Thursday, March 31, 2016

Brave New World

Reading Brave New World today, in 2016, compels me to believe that Aldous Huxley was visionary and maybe even a prophet. Some aspects of the book didn’t exist when he wrote it in 1932. For example, genetic testing or conceiving a child in a lab was not even considered possible at the time that he wrote the book. Humans didn’t even know about DNA and that there is a specific genetic makeup that controls who you are. Huxley didn’t know the term DNA or its specifics but he did in some way prophesize what we know today by describing a society that believes there is something during conception that makes the human characteristics visible as an adult. By noticing his creativity, I found it curious as to what his inspirations for the utopia he sets up in his book. Understanding what the social climate was when he wrote the book, can shed light on how we are to interpret it.
Four major events that influenced Huxley work was The Great Depression, World War One, Influenza and a “technology boom”. The first three inspired his perfect place while the last inspired the conditioning factor of the “brave new world”. The Great Depression was a traumatic event in that there was worldwide economic downfall and many people were starving. Although the depression originated in the United States because of the Stock Market Crash, the effects lingered around the world. Seeing these starving people made people think of a world without hunger. It’s a Utopian ideal in that everyone is satisfied and a world with no hungry people. As a conscious adult in this time, Huxley experienced the despair of The Great Depression therefore his utopia had to include a society where that concern no longer holds.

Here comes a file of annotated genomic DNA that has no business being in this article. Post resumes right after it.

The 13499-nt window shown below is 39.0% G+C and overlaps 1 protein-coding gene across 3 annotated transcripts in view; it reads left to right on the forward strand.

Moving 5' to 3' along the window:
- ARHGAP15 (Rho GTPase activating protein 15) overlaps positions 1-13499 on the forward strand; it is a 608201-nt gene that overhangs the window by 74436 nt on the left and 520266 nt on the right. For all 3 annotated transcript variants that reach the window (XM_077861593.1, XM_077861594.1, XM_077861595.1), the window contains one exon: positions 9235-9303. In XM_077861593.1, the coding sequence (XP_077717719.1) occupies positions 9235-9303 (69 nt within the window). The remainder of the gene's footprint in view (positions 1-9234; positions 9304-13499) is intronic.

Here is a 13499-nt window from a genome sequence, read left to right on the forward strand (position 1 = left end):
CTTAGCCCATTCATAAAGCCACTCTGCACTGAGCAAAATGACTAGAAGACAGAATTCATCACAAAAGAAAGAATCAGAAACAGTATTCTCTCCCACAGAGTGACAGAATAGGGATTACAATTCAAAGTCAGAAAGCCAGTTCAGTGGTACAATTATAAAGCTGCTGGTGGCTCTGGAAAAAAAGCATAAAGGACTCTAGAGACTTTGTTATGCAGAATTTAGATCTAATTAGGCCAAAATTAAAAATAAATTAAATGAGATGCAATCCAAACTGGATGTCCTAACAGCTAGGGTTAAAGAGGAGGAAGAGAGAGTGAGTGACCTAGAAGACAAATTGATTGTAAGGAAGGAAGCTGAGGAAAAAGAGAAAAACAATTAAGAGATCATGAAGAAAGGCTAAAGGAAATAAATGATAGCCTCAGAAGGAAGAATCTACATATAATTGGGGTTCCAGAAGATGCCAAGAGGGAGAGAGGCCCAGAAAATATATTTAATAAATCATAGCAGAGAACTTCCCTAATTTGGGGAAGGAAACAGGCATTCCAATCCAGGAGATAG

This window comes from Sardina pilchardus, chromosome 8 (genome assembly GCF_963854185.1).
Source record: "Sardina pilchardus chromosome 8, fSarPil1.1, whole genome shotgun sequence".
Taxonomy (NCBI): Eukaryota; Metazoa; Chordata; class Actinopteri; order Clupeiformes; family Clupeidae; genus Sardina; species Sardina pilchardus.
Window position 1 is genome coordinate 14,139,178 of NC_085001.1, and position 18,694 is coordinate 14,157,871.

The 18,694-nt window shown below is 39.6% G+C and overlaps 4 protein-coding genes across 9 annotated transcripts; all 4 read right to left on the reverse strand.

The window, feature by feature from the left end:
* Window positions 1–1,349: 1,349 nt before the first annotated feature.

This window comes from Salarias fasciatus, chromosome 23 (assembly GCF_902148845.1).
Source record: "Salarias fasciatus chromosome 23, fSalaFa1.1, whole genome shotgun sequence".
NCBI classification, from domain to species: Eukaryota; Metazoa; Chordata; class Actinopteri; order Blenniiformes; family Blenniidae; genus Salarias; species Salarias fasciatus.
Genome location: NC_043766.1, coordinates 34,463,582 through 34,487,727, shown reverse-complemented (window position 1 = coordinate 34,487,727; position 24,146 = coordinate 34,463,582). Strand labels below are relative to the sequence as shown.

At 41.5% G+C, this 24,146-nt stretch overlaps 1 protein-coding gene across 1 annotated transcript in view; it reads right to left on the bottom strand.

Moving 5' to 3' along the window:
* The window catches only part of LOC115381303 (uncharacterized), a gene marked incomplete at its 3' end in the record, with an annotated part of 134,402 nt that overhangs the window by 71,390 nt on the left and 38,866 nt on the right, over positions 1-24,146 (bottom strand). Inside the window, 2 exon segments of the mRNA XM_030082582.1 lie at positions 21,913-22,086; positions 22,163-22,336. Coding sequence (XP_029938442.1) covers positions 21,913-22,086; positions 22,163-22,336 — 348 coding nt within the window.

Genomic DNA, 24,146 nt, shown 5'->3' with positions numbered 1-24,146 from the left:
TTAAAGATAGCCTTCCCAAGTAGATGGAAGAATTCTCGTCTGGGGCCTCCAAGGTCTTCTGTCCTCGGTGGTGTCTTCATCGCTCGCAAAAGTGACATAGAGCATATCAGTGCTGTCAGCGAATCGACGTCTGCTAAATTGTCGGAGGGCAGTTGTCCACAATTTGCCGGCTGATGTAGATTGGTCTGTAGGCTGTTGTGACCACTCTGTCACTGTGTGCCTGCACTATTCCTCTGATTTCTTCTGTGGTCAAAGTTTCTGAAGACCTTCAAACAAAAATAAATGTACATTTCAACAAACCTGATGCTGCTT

In Huxley's utopia, he also noted that there was peace and no wars because he was appalled by the nightmare World War One inflicted. It was the first war where all major powers were involved and there was such a high casualty rate unlike any war before it.  It was then a normal progression for Huxley to create a Utopia without wars which sounds like a pretty good society to me.
A society without disease cannot be argued as a bad thing as well. Influenza, a deadly virus that raged through the world, is estimated, by BBC News, to have killed more than World War One. These three descriptions of Huxley’s utopia was probably a dream to people suffering of such traumatic events. It was as if Huxley was writing to the people of his time granting them hope. But having read the whole book, it is clear that wasn’t the case. So where did things go wrong? Huxley's fear of technology. Huxley's time experienced a rapid technology boom that introduced new ways of life. One way would be consumerism which arises in the late 1800s because of mass production that is possible because of the new technology. At his time, consumerism was probably seen as a good thing because it increased the quality of life. But Huxley, the visionary that he is, pointed out how it can be disastrous by creating a society that conditions their people to consume to such an exaggerated point and a society which values consumerism over morals. This demonstrated his fear the future held as the economy becomes more and more reliant on consumerism.  What is worrisome is that I cannot say that his fear hasn’t become a reality.
We squirm at the thought of being genetically condition and to live in a society like the one of the brave new world but the reality is we are always being conditioned. The home we are raised in instill within us rules they hold as moral, the society which we live judge our actions and condition us to follow their directives. Ever walked out of you home without seeing an advertisement for a service or product? We ride on a bus, drive a car or simply open our email and we are bombarded with advertisements to a point that it’s as if companies are conditioning us to consume consume consume. Companies are out to sell the most and make the biggest profit putting aside humanity. The characteristics of Huxley's utopia was certainly relevant to the concerns of his time as his warnings, that couldn’t be clearer, are a problem of ours.

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